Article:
Richard L. Cassin Publisher and Editor

Andy Spalding Senior Editor

Jessica Tillipman Senior Editor

Harry Cassin Managing Editor

Elizabeth K. Spahn Editor Emeritus

Cody Worthington Contributing Editor

Julie DiMauro Contributing Editor

Thomas Fox Contributing Editor

Marc Alain Bohn Contributing Editor

Bill Waite Contributing Editor

Shruti J. Shah Contributing Editor

Russell A. Stamets Contributing Editor

Richard Bistrong Contributing Editor 

Eric Carlson Contributing Editor

Bill Steinman Contributing Editor

Aarti Maharaj Contributing Editor

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What Employees Want

Every FCPA conviction of an individual is a personal tragedy, resulting in losses of freedom, jobs, and reputations, and there's often financial ruin and damage to families.

A reader, responding to our post Playing Chicken With The Rule Of Law, put it this way:

Second chances do not exist for people convicted of FCPA violations. No matter how much one may admit, cooperate or plead, they will never have a second chance. They are labeled forever. Conviction of an FCPA crime is a federal felony. It can never be expunged.

In these days of the Internet, no one who has been convicted can put it behind them and seek to re-enter a business career. Potential employers check and identify individual criminal histories with a click of the mouse.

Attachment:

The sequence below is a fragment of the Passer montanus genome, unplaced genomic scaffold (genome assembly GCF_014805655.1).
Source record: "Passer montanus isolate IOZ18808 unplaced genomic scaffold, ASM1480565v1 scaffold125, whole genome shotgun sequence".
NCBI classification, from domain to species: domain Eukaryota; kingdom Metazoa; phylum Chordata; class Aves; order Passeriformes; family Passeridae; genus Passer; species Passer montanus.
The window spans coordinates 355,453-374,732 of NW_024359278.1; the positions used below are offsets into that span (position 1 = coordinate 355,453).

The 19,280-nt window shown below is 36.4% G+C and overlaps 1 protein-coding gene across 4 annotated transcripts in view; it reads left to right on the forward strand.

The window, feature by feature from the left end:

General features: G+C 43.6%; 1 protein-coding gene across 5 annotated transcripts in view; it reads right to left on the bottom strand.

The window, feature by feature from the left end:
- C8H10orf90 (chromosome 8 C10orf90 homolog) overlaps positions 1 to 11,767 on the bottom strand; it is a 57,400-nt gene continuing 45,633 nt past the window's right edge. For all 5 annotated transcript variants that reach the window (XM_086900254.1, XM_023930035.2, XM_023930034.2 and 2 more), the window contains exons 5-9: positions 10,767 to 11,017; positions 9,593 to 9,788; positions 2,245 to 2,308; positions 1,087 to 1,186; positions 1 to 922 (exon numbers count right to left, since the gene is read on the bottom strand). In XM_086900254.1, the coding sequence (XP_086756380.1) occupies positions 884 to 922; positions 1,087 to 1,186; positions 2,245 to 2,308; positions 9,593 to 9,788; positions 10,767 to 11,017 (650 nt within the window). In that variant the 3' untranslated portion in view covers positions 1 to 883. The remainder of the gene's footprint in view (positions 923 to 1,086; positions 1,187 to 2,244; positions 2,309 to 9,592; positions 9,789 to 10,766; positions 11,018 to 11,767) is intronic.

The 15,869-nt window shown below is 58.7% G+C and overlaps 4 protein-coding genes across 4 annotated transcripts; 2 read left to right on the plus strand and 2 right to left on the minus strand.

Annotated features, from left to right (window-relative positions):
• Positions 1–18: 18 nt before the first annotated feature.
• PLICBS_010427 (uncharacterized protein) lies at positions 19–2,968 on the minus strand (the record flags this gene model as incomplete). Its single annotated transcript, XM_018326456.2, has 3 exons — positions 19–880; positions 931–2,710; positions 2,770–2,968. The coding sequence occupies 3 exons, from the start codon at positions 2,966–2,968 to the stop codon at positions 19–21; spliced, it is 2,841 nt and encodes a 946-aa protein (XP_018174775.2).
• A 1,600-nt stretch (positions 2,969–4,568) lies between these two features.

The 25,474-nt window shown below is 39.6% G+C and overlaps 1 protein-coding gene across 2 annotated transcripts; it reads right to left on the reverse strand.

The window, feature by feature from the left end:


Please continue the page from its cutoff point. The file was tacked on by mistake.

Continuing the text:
No second chances allowed.

It's sad. And it's why employers should do whatever they can to help workers avoid FCPA problems.

A few years ago we said when the rules against bribing foreign officials on company time are clear, life is simpler and a lot safer. Employees sometimes assume a compliance program is just another way to punish hapless workers. Not true. A compliance program is for everyone's protection. Employees should be grateful for bosses who want to stay on the right side of the law.

Companies that ignore compliance or settle for slipshod programs put themselves and their employees at great risk. Without clear lines, workers naturally become confused. They might think a well-placed bribe to help the company will enhance their careers. Imagine their surprise and horror when the company fires them, as it must, and helps the DOJ prosecute them for a crime that carries a possible five-year prison term.

Companies that respect their employees will give them a safe workplace by having an effective FCPA compliance program. And that's within easy reach of any organization that wants to comply.

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